By Robine Jean-Pierre
My fiancé Angel is an avid reader. He carries around books the way a child would a blanket or a stuffed animal. Reading is his prescription for any affliction. He doesn’t read just any book though–no graphic novels or sci-fi or mysteries. He reads the kind of books which, at their core, teach you how to be a better person and live a better life. They are often referred to as positive mental attitude (PMA) books, or even self-help books. One of the most recent books he’s read is What to Say When You Talk to Yourself by Dr. Shad Helmstetter. Now I haven’t read the book yet, so I can’t give much of a summary. I can only share what I have gathered from conversations with Angel: self-talk is one of the most powerful forces in your life. It will be a determining force in everything you do.
I’ve had very low moments in my life when even the smallest sources of stress sent me on a downward spiral because I magnified the issue in my mind. I have rarely ever been driven to physically harm myself, but I have engaged in very harmful self-talk, which is just as bad, if not worse. To bring up an example I used in a previous post (The Right to Speak Up), trouble would start with me running late to school; this anxiety would become embarrassment from knowing I would disrupt the class and disappoint the teacher; then, frustration at myself for not having woken up earlier; then, anger for letting this happen too often and not learning my lesson, and finally, bitter self-loathing for being such a constant “failure.” I put this word in quotes because my friends and family would consider me the farthest thing from a failure. Even if it takes a few tries, most of my academic and personal endeavors end in great success and I’m not the quitting type. Yet when I’m in those really deep, dark moments in my mind, somehow I automatically end up saying these absurd statements: “I’m such an idiot. I’m so stupid. I feel like a failure. There’s something wrong with me.”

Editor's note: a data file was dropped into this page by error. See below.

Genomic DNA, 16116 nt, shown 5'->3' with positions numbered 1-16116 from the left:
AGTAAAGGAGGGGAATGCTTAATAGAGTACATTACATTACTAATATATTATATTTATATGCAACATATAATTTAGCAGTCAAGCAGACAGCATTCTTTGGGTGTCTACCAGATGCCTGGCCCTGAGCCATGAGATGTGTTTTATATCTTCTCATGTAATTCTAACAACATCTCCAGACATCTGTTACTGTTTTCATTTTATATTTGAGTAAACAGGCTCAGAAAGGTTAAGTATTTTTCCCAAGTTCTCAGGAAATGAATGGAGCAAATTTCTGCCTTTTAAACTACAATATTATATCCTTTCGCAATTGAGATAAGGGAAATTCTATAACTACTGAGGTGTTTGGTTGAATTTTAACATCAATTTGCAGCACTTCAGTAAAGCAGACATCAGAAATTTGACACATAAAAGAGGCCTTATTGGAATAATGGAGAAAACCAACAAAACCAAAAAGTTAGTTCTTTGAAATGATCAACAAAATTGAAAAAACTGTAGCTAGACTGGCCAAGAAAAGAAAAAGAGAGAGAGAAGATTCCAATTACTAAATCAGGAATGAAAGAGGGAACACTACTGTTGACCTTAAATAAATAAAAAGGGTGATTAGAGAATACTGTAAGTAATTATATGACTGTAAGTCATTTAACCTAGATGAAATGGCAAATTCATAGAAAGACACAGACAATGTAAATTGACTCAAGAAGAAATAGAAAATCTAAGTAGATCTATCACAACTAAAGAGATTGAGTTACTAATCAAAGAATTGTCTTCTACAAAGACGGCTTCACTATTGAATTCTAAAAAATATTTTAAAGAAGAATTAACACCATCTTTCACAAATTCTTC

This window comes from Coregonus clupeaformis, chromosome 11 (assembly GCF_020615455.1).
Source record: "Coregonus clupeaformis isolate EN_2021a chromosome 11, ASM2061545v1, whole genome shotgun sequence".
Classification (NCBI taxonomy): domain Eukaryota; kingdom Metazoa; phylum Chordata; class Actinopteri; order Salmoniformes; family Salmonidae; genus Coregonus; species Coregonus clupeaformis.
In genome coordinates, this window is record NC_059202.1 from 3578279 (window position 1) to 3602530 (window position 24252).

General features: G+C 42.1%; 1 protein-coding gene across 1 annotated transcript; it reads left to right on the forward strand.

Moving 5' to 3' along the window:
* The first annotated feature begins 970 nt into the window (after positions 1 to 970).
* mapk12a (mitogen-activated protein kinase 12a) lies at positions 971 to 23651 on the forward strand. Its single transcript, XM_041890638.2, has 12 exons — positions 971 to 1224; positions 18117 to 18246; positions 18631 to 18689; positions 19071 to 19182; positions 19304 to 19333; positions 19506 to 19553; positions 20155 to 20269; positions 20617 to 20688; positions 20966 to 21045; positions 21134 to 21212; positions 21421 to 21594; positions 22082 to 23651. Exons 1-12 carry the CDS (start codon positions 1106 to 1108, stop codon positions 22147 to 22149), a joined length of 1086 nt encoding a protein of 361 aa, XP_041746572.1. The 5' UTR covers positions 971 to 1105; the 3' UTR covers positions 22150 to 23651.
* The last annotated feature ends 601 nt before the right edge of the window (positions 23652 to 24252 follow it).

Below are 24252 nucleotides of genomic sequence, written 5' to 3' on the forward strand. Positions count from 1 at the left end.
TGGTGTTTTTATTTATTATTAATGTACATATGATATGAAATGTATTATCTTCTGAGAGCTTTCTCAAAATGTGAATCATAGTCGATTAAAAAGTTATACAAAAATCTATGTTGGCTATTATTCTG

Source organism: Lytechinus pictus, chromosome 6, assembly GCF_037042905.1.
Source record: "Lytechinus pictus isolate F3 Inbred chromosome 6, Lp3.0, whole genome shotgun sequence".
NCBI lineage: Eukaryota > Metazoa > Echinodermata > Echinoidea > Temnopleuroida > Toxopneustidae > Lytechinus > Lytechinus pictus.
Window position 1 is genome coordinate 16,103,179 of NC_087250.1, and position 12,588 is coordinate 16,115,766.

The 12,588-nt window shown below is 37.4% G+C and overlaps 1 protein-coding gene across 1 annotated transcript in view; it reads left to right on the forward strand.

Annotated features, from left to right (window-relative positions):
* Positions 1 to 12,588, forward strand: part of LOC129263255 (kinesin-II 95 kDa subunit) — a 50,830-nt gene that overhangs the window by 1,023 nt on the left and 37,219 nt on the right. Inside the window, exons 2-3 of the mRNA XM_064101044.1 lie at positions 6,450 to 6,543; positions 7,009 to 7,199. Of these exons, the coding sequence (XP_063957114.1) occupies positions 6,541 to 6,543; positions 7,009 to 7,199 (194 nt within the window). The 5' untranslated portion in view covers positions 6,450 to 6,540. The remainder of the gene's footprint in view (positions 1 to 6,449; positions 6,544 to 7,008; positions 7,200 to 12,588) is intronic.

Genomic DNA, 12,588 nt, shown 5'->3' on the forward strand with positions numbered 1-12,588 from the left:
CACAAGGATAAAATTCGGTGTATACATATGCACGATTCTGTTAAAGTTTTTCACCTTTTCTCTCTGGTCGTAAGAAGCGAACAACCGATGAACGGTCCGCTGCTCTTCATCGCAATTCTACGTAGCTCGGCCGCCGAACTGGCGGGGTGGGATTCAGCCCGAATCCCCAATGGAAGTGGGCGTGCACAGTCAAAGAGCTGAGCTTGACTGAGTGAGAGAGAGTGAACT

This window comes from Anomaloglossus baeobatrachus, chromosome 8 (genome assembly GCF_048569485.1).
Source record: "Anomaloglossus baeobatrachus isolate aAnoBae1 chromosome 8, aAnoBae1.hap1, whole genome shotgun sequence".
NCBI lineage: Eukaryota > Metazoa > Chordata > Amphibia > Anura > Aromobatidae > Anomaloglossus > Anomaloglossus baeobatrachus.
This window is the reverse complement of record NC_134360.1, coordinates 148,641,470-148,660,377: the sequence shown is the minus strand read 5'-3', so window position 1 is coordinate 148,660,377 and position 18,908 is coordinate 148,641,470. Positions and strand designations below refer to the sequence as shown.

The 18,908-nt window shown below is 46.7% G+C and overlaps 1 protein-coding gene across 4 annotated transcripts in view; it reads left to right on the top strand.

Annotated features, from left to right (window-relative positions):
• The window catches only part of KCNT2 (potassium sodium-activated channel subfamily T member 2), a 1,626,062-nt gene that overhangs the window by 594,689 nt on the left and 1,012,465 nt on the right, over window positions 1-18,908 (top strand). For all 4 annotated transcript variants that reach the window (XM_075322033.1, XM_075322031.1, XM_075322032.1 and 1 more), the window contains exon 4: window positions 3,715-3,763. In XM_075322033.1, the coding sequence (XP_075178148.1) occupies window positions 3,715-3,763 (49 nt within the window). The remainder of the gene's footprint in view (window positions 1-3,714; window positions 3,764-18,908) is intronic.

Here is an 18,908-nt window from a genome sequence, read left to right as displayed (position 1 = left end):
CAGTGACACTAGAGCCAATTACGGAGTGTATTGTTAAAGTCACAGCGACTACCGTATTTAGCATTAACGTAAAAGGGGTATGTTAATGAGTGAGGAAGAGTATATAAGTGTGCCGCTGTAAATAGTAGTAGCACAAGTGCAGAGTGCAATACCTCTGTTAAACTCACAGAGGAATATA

Angel would probably cringe if he read those words right now. He’s the biggest proponent for positive self-talk in my life, and without him, I might not have discovered soon enough that there is an alternative to these disastrous self-loathing cycles. Angel’s natural inclination is to compliment. He raves about food, movies and people, always finding something positive to promote. Since we are engaged, I have a front row seat of this spectacle; he tells me a variety of affirming statements like “I love you,” “you’re so beautiful,” “you’re a genius” and “I like your face” every single day, a dozen times a day each, and I’ll admit that even I get annoyed by the repetition sometimes, ironically. But then those priceless moments come when he reminds me, “Your subconscious mind can’t decipher between right and wrong. It just takes anything you give it and creates a new mental pathway for it. If I tell you something long enough, you’re going to start to believe it for yourself. Why do you think I call you beautiful all the time?” This is very true; sometimes I look in the mirror and I can hear Angel’s voice in my memory saying something sweet about every feature.